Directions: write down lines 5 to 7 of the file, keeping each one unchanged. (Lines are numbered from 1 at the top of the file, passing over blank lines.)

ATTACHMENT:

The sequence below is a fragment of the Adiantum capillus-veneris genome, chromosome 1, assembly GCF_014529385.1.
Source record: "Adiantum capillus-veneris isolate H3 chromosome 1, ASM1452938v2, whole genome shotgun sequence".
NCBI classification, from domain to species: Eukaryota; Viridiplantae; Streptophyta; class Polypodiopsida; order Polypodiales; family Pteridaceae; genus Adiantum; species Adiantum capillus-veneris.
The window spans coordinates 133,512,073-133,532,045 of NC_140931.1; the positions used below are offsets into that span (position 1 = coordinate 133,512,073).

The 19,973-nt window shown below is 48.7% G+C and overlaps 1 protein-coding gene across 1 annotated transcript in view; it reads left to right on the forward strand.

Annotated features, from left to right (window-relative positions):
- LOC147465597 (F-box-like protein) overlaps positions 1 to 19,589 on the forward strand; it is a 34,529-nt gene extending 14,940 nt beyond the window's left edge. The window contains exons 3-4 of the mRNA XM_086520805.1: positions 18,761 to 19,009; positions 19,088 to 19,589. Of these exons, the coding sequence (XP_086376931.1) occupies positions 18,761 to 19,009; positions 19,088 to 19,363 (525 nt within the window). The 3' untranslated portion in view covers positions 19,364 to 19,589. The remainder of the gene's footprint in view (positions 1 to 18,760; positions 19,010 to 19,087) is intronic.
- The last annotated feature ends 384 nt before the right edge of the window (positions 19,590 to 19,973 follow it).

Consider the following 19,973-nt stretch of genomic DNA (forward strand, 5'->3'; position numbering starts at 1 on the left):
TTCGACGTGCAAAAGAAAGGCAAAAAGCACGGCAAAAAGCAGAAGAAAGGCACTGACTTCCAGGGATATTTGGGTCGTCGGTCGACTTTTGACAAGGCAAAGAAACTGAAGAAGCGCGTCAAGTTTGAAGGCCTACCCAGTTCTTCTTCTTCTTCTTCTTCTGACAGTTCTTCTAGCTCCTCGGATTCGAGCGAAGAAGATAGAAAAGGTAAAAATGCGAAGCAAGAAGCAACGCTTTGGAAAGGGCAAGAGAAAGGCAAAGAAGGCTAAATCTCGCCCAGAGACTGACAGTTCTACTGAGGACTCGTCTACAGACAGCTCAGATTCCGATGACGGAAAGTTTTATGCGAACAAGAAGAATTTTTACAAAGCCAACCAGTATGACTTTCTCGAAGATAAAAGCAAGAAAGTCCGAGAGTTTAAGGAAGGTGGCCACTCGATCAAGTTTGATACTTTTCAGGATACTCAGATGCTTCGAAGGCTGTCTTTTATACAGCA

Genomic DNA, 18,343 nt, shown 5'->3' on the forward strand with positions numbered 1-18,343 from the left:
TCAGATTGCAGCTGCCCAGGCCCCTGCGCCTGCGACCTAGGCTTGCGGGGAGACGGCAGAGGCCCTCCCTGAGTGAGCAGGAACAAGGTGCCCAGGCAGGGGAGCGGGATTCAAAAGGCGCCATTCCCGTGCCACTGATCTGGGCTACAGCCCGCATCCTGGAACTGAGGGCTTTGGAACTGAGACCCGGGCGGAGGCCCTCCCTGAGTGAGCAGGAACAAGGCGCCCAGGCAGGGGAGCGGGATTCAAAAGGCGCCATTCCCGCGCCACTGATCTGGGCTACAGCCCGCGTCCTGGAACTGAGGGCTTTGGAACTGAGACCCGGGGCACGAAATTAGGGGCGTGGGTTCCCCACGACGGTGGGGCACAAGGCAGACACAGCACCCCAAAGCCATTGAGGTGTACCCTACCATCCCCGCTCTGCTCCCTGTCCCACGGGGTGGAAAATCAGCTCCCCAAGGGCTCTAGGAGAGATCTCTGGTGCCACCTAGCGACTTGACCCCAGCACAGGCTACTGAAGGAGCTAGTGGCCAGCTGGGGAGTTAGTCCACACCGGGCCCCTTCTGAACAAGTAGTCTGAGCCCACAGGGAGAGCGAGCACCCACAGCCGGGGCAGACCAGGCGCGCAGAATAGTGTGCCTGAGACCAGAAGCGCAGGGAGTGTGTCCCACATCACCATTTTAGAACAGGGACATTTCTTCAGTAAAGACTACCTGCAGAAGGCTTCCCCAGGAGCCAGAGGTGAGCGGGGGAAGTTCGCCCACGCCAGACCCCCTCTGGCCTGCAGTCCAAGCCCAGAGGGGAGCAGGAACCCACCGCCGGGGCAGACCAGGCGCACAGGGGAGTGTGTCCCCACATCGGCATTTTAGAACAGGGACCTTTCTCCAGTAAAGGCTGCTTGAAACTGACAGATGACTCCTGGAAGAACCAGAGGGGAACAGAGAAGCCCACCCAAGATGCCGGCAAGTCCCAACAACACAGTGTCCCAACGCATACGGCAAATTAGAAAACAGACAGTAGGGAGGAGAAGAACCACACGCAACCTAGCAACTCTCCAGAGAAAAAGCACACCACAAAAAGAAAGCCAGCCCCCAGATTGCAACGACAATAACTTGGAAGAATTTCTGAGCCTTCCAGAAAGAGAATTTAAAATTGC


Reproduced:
The 19,973-nt window shown below is 48.7% G+C and overlaps 1 protein-coding gene across 1 annotated transcript in view; it reads left to right on the forward strand.

Annotated features, from left to right (window-relative positions):
- LOC147465597 (F-box-like protein) overlaps positions 1 to 19,589 on the forward strand; it is a 34,529-nt gene extending 14,940 nt beyond the window's left edge. The window contains exons 3-4 of the mRNA XM_086520805.1: positions 18,761 to 19,009; positions 19,088 to 19,589. Of these exons, the coding sequence (XP_086376931.1) occupies positions 18,761 to 19,009; positions 19,088 to 19,363 (525 nt within the window). The 3' untranslated portion in view covers positions 19,364 to 19,589. The remainder of the gene's footprint in view (positions 1 to 18,760; positions 19,010 to 19,087) is intronic.